Back on 24 March, we pointed out the steep drops in IHS Markit’s March preliminary purchasing managers’ indexes (PMIs, surveys tallying the percentage of companies reporting an increase in business activity) as early signs of the economic fallout from society’s COVID-19 response (e.g., social distancing requirements and business closures). Last Friday, the more detailed, final figures emerged—and we think it is fair to say they were even uglier, with numbers worse than the flash readings across the board.[i] When we covered the preliminary gauges, we noted the importance of remembering equity markets have historically tended to move before the economy—and this, of course, remains a crucial point now, in our view. But we think the broad reaction to the final figures also illustrates how equity prices can incorporate widely expected data before the results are released, a point we think is worth considering.
Final PMIs are just a more complete look at the data that underpin Markit Economics’ preliminary version, including more granular looks at individual countries. Hence, we can now see the stark influence of Italy’s lockdown—and how hard-hit Spain has been. But we also now have the Institute for Supply Management’s (ISM) US PMI, offering a second look at America. Exhibit 1 shows the final PMIs across a range of major Western nations over the past three months. In all these cases, according to the surveys’ methodology, readings below 50 mean more firms reported contracting activity than expanding (and vice versa).
Exhibit 1: Major Manufacturing and Services PMIs
Source: FactSet, as of 3/4/2020. *ISM’s gauge doesn’t directly compare to the others, as it is a non-manufacturing index including industries the others don’t cover, including mining and oil drilling.
Virtually all the final gauges, especially in European services PMIs, were down from the preliminary—to say nothing of the massive declines from February.[ii] The services gauges are particularly stark. Considering that most major economies are predominantly services-based, this does not bode well for output.[iii] Italian services’ 35-point plunge to an astounding 17.4 reading is the most extreme example, but Spain, France and Germany posted similar drops.
As we noted in our prior coverate, the manufacturing gauges seem inflated by one component—supplier delivery lag times. In ordinary times, these would signal strong demand that suppliers couldn’t keep up with—a positive. But these are not normal times, and those gauges’ big positive contributions are a likely negative in disguise, as they indicate the severe supply disruptions caused by social distancing protocols. That factor also underpins ISM’s relatively lofty US manufacturing and non-manufacturing readings. The supplier delivery components of these two read 65 and 62.1, respectively. A 55-reading in order backlogs also inflated the non-manufacturing gauge. We suspect temporary closures and other business interruptions explain it, not a surge in demand.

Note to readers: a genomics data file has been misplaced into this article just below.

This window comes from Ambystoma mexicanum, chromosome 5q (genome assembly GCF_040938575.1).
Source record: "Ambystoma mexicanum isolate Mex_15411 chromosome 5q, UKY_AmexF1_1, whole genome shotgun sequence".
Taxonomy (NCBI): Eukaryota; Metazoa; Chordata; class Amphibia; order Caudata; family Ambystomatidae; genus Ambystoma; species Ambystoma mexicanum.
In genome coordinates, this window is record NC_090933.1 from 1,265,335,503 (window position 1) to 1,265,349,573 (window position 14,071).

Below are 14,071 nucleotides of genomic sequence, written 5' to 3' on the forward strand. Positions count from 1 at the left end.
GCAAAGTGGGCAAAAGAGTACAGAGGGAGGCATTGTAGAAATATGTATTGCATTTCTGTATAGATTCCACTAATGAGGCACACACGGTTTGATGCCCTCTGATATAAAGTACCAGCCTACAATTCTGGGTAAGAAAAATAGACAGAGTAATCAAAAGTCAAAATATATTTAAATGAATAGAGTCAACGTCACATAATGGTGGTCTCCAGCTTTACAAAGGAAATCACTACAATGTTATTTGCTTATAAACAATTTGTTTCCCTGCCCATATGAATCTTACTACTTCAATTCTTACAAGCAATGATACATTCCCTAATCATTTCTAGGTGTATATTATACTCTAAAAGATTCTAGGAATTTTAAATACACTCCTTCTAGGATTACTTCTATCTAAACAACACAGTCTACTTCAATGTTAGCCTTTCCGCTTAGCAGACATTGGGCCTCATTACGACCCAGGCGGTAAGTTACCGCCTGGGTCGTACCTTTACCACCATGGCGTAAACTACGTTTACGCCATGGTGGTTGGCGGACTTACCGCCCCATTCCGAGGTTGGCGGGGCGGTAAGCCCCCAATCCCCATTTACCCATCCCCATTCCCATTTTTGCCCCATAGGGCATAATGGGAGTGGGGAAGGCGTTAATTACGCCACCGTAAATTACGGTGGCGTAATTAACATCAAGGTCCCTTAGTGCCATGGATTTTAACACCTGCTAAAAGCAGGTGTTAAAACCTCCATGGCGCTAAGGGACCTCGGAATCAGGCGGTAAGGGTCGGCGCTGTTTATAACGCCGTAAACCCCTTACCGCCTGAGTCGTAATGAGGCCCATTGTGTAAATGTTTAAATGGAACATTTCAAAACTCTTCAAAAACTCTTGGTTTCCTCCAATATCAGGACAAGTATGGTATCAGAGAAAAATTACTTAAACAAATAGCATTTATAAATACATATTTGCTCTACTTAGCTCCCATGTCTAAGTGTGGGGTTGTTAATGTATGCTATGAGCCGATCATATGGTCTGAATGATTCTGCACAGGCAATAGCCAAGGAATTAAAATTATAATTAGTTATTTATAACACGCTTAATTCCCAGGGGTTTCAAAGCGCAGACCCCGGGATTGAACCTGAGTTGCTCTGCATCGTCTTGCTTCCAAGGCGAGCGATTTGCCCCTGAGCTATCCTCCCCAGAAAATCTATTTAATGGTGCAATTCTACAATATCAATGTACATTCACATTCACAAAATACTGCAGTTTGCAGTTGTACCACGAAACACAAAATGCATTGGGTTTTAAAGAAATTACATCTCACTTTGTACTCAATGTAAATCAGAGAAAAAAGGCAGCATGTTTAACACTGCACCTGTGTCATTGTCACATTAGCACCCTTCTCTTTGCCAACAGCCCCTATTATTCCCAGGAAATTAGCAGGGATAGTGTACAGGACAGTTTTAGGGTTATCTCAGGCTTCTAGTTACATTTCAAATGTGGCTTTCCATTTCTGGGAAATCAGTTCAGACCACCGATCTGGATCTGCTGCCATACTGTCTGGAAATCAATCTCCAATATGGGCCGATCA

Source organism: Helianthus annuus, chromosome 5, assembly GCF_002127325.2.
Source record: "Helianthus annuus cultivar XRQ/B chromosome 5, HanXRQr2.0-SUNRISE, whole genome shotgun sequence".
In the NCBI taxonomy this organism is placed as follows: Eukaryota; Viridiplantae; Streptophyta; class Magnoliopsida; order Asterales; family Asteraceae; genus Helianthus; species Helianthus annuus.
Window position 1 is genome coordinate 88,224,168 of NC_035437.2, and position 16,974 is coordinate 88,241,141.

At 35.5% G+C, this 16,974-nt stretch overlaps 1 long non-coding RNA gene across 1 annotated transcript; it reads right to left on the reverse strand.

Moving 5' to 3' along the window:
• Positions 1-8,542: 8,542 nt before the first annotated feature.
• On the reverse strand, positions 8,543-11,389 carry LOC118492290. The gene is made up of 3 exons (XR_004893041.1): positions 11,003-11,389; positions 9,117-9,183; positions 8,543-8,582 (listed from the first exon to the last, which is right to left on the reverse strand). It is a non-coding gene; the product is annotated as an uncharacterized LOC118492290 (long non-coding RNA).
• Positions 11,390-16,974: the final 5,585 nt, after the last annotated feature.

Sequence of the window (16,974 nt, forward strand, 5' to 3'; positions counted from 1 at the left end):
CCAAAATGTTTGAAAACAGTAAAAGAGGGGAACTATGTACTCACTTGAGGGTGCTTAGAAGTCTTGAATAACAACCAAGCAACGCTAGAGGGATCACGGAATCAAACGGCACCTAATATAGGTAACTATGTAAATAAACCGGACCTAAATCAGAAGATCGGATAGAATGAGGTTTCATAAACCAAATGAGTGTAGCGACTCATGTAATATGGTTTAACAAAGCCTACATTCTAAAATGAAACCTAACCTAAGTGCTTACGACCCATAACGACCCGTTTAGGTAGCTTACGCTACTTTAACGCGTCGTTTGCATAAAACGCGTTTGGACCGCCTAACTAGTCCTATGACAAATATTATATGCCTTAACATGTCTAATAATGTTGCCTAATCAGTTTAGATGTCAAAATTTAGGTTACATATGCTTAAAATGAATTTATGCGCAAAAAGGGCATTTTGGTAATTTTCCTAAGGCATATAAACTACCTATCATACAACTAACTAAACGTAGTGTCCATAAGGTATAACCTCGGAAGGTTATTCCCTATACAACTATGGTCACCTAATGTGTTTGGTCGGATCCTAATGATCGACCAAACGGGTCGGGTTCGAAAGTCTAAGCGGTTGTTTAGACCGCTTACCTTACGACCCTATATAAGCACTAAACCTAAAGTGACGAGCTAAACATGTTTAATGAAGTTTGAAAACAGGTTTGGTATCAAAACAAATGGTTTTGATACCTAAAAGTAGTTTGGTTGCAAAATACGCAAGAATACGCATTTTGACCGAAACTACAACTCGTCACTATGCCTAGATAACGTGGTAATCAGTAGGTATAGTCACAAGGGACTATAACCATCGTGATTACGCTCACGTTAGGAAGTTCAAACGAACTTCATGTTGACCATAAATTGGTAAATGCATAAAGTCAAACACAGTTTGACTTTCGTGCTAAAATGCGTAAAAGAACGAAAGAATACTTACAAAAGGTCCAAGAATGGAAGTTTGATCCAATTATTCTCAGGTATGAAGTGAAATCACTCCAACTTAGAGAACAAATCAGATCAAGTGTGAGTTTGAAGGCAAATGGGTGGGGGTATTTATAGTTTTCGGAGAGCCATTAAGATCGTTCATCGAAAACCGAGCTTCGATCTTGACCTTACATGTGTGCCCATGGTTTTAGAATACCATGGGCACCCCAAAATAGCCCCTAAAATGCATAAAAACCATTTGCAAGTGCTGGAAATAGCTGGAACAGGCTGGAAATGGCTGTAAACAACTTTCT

Now, because the US is a few weeks behind Europe in seeing the full effects of COVID-19 and the related closures, it is highly likely the relative strength in America’s PMIs versus continental Europe’s will fade in April’s data. Based on our experience analysing economic data, we think market participants are highly likely to base their expectations off these European data, using them to conjure a loose range around a consensus estimate that also accounts for how the situation evolves in America. They will probably extrapolate them to conjure estimates for other things—like analysts at Markit did on Friday in noting that eurozone PMI readings translate to a -10% annualised GDP decline.[iv]
Now, we don’t think those output extrapolations are necessarily correct, mind you. PMIs measure only growth’s breadth, and gross domestic product (GDP) is a government-produced measure of the magnitude of economic output. But that isn’t the point. Rather, we think these opinions, views and studies help forge the investing public’s view of what data will look like. Market participants act on these views in real time—we think that is how markets can effectively anticipate economic conditions before any data even hint at them.
To think forward, we believe one must think like markets. Upcoming data are likely to be bad, if not very bad. But by the time they come, we think markets will likely have weighed that view, underpinned by early hints like Friday’s PMI readings. Eventually, and perhaps it has already happened, those expectations will be worse than a less-bad-than-expected reality that follows. According to our research and study of past market turning points, that is a key part of the formula for a new bull market to begin.
[i] Source: IHS Markit, as of 3/4/2020.
[iii] Source: Organisation for Economic Co-operation and Development, as of 3/4/2020. Statement based on gross domestic product by industry.
[iv] See Note i.
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